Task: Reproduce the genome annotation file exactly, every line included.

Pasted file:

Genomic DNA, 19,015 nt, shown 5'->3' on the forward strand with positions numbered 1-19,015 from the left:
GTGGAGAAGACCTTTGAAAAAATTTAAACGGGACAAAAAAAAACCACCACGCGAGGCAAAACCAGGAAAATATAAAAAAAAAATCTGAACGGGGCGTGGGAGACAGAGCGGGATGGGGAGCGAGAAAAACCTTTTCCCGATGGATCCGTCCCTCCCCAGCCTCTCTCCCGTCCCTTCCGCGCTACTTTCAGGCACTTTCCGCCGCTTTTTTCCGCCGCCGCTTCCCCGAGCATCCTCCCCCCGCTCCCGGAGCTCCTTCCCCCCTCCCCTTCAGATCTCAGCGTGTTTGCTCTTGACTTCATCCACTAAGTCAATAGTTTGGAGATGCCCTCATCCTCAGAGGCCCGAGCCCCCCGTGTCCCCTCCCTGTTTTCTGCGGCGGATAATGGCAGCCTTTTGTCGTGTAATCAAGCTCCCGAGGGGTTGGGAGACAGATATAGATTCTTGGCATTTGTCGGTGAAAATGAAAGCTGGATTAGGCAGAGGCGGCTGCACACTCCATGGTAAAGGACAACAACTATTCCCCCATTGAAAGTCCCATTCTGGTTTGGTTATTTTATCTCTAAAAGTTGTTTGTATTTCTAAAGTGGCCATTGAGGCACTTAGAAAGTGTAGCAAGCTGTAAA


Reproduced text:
Genomic DNA, 19,015 nt, shown 5'->3' on the forward strand with positions numbered 1-19,015 from the left:
GTGGAGAAGACCTTTGAAAAAATTTAAACGGGACAAAAAAAAACCACCACGCGAGGCAAAACCAGGAAAATATAAAAAAAAAATCTGAACGGGGCGTGGGAGACAGAGCGGGATGGGGAGCGAGAAAAACCTTTTCCCGATGGATCCGTCCCTCCCCAGCCTCTCTCCCGTCCCTTCCGCGCTACTTTCAGGCACTTTCCGCCGCTTTTTTCCGCCGCCGCTTCCCCGAGCATCCTCCCCCCGCTCCCGGAGCTCCTTCCCCCCTCCCCTTCAGATCTCAGCGTGTTTGCTCTTGACTTCATCCACTAAGTCAATAGTTTGGAGATGCCCTCATCCTCAGAGGCCCGAGCCCCCCGTGTCCCCTCCCTGTTTTCTGCGGCGGATAATGGCAGCCTTTTGTCGTGTAATCAAGCTCCCGAGGGGTTGGGAGACAGATATAGATTCTTGGCATTTGTCGGTGAAAATGAAAGCTGGATTAGGCAGAGGCGGCTGCACACTCCATGGTAAAGGACAACAACTATTCCCCCATTGAAAGTCCCATTCTGGTTTGGTTATTTTATCTCTAAAAGTTGTTTGTATTTCTAAAGTGGCCATTGAGGCACTTAGAAAGTGTAGCAAGCTGTAAA